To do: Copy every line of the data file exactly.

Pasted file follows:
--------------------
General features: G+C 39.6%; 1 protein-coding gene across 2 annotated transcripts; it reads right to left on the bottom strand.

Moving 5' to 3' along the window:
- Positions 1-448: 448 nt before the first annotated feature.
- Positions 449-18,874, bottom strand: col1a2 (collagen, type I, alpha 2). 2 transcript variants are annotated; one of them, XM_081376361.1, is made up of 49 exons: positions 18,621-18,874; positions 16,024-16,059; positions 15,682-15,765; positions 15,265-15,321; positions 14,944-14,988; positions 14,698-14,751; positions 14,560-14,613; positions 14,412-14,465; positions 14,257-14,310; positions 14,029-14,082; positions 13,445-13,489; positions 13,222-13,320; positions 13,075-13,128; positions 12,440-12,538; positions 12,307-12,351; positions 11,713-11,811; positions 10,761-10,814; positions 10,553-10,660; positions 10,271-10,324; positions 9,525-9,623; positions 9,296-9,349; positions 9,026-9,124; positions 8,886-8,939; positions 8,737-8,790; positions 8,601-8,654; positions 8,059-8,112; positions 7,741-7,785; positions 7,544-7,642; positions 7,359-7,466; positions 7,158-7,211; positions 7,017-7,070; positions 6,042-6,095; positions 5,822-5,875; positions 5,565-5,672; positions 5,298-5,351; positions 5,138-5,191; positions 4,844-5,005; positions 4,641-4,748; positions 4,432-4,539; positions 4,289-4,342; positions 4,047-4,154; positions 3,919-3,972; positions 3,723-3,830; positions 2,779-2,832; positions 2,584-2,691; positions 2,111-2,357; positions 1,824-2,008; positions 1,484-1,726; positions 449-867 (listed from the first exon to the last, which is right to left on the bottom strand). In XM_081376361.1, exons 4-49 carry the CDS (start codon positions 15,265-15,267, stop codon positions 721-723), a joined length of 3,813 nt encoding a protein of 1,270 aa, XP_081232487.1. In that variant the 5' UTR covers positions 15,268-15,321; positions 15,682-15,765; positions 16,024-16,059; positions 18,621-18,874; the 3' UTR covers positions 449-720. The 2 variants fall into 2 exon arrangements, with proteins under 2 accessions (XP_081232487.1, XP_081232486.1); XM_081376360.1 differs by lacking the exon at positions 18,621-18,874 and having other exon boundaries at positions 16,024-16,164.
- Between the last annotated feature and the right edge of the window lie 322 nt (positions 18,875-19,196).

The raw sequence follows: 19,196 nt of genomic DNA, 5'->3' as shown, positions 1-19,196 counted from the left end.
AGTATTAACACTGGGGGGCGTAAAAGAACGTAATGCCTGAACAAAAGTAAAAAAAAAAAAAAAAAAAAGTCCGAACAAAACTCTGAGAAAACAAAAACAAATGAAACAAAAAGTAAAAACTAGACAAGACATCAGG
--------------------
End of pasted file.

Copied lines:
General features: G+C 39.6%; 1 protein-coding gene across 2 annotated transcripts; it reads right to left on the bottom strand.

Moving 5' to 3' along the window:
- Positions 1-448: 448 nt before the first annotated feature.
- Positions 449-18,874, bottom strand: col1a2 (collagen, type I, alpha 2). 2 transcript variants are annotated; one of them, XM_081376361.1, is made up of 49 exons: positions 18,621-18,874; positions 16,024-16,059; positions 15,682-15,765; positions 15,265-15,321; positions 14,944-14,988; positions 14,698-14,751; positions 14,560-14,613; positions 14,412-14,465; positions 14,257-14,310; positions 14,029-14,082; positions 13,445-13,489; positions 13,222-13,320; positions 13,075-13,128; positions 12,440-12,538; positions 12,307-12,351; positions 11,713-11,811; positions 10,761-10,814; positions 10,553-10,660; positions 10,271-10,324; positions 9,525-9,623; positions 9,296-9,349; positions 9,026-9,124; positions 8,886-8,939; positions 8,737-8,790; positions 8,601-8,654; positions 8,059-8,112; positions 7,741-7,785; positions 7,544-7,642; positions 7,359-7,466; positions 7,158-7,211; positions 7,017-7,070; positions 6,042-6,095; positions 5,822-5,875; positions 5,565-5,672; positions 5,298-5,351; positions 5,138-5,191; positions 4,844-5,005; positions 4,641-4,748; positions 4,432-4,539; positions 4,289-4,342; positions 4,047-4,154; positions 3,919-3,972; positions 3,723-3,830; positions 2,779-2,832; positions 2,584-2,691; positions 2,111-2,357; positions 1,824-2,008; positions 1,484-1,726; positions 449-867 (listed from the first exon to the last, which is right to left on the bottom strand). In XM_081376361.1, exons 4-49 carry the CDS (start codon positions 15,265-15,267, stop codon positions 721-723), a joined length of 3,813 nt encoding a protein of 1,270 aa, XP_081232487.1. In that variant the 5' UTR covers positions 15,268-15,321; positions 15,682-15,765; positions 16,024-16,059; positions 18,621-18,874; the 3' UTR covers positions 449-720. The 2 variants fall into 2 exon arrangements, with proteins under 2 accessions (XP_081232487.1, XP_081232486.1); XM_081376360.1 differs by lacking the exon at positions 18,621-18,874 and having other exon boundaries at positions 16,024-16,164.
- Between the last annotated feature and the right edge of the window lie 322 nt (positions 18,875-19,196).

The raw sequence follows: 19,196 nt of genomic DNA, 5'->3' as shown, positions 1-19,196 counted from the left end.
AGTATTAACACTGGGGGGCGTAAAAGAACGTAATGCCTGAACAAAAGTAAAAAAAAAAAAAAAAAAAAGTCCGAACAAAACTCTGAGAAAACAAAAACAAATGAAACAAAAAGTAAAAACTAGACAAGACATCAGG